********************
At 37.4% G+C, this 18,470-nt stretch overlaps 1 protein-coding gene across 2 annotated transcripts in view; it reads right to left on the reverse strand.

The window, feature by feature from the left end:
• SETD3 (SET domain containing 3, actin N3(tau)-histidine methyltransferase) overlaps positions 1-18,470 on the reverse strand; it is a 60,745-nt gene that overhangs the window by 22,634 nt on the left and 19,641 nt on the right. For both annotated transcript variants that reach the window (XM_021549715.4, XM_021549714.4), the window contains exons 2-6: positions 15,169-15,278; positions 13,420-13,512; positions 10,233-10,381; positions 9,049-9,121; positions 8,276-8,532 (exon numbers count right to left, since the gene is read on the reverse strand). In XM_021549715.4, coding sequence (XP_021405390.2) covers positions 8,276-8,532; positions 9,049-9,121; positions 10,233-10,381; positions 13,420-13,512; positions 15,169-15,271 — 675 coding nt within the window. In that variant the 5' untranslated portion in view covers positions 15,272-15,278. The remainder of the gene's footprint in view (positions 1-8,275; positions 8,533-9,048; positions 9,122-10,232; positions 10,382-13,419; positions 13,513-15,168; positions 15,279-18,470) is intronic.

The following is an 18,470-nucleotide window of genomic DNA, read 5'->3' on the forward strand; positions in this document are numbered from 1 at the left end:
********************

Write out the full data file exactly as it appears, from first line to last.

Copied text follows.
At 37.4% G+C, this 18,470-nt stretch overlaps 1 protein-coding gene across 2 annotated transcripts in view; it reads right to left on the reverse strand.

The window, feature by feature from the left end:
• SETD3 (SET domain containing 3, actin N3(tau)-histidine methyltransferase) overlaps positions 1-18,470 on the reverse strand; it is a 60,745-nt gene that overhangs the window by 22,634 nt on the left and 19,641 nt on the right. For both annotated transcript variants that reach the window (XM_021549715.4, XM_021549714.4), the window contains exons 2-6: positions 15,169-15,278; positions 13,420-13,512; positions 10,233-10,381; positions 9,049-9,121; positions 8,276-8,532 (exon numbers count right to left, since the gene is read on the reverse strand). In XM_021549715.4, coding sequence (XP_021405390.2) covers positions 8,276-8,532; positions 9,049-9,121; positions 10,233-10,381; positions 13,420-13,512; positions 15,169-15,271 — 675 coding nt within the window. In that variant the 5' untranslated portion in view covers positions 15,272-15,278. The remainder of the gene's footprint in view (positions 1-8,275; positions 8,533-9,048; positions 9,122-10,232; positions 10,382-13,419; positions 13,513-15,168; positions 15,279-18,470) is intronic.

The following is an 18,470-nucleotide window of genomic DNA, read 5'->3' on the forward strand; positions in this document are numbered from 1 at the left end: